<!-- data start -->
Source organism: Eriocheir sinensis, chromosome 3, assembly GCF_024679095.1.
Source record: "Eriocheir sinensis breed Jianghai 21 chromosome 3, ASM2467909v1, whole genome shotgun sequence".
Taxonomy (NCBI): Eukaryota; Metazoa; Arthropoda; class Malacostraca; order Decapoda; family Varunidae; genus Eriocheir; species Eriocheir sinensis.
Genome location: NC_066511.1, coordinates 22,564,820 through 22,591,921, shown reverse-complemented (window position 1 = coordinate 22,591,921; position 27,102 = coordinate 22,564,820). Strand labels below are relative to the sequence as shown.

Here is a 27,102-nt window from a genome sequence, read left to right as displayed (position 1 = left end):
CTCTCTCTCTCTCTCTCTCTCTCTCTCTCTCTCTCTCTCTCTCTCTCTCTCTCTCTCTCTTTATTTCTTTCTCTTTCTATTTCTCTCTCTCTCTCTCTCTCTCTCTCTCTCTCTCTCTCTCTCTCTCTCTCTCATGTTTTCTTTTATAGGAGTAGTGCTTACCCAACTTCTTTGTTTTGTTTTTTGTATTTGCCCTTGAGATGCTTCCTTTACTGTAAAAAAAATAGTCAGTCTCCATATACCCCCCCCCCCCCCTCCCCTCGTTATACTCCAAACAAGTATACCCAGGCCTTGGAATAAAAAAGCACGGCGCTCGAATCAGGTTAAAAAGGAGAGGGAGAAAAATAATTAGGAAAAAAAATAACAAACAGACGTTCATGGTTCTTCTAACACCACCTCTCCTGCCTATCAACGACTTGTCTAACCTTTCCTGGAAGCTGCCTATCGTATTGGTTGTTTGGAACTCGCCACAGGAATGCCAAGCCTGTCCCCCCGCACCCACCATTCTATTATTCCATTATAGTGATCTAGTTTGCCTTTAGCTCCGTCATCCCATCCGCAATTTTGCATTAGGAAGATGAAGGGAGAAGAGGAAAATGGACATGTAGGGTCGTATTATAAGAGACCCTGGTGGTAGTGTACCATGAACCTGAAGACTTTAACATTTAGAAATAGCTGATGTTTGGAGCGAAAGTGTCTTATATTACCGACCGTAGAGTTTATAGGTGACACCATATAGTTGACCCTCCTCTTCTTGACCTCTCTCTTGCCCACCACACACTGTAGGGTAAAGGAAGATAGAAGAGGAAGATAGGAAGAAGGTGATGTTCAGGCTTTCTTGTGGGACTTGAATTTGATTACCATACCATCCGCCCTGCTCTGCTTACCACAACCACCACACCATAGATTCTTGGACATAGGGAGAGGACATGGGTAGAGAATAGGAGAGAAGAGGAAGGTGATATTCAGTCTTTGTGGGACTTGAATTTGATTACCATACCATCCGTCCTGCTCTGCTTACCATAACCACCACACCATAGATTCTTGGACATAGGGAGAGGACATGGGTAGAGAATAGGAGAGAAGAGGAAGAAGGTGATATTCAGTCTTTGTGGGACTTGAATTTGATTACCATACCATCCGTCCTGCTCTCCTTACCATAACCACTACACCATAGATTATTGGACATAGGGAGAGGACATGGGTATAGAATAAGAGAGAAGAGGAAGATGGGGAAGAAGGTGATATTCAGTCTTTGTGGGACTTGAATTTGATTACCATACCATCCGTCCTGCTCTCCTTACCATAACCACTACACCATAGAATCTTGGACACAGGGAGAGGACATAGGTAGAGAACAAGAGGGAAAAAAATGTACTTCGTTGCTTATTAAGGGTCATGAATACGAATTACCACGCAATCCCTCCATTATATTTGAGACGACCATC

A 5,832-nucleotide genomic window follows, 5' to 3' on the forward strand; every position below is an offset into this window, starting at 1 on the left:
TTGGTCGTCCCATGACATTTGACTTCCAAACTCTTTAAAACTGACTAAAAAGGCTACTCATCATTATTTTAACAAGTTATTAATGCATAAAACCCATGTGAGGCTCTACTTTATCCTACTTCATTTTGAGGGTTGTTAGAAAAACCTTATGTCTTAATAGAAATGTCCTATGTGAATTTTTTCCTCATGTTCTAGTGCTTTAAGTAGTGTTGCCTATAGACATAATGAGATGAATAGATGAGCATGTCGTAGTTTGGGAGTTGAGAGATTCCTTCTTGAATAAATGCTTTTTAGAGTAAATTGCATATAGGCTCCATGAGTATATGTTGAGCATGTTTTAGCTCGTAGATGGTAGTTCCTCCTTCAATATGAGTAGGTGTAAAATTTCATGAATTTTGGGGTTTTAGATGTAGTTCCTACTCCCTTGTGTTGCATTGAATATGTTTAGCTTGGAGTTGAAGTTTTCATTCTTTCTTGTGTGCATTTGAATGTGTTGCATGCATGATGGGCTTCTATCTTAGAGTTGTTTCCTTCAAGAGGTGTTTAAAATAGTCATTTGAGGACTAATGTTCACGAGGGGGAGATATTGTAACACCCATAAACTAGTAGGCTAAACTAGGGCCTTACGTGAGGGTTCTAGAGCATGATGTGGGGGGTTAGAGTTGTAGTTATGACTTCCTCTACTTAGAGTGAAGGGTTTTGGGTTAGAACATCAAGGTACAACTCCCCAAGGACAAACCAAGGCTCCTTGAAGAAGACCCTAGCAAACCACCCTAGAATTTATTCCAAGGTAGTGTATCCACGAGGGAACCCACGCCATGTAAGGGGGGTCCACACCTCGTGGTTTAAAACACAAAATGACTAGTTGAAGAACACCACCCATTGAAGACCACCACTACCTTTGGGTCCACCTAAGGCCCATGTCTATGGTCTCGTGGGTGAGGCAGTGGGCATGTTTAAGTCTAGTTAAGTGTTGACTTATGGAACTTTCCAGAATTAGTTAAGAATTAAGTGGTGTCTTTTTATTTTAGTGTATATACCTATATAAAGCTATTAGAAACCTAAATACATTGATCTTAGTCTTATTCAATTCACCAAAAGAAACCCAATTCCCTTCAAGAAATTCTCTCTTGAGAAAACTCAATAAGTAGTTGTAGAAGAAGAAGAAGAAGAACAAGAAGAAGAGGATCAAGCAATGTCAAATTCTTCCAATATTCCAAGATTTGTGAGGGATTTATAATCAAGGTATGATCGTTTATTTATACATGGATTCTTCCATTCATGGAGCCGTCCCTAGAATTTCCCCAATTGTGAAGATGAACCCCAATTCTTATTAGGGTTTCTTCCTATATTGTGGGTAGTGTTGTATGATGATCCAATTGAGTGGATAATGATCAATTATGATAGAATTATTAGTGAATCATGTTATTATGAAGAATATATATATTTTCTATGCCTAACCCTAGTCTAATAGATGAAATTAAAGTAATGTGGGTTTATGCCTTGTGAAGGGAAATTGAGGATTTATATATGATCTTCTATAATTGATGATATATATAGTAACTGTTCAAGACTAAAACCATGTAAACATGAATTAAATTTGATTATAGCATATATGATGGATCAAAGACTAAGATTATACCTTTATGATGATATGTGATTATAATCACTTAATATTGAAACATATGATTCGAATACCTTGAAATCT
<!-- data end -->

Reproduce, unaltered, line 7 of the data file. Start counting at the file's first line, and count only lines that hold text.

A 5,832-nucleotide genomic window follows, 5' to 3' on the forward strand; every position below is an offset into this window, starting at 1 on the left: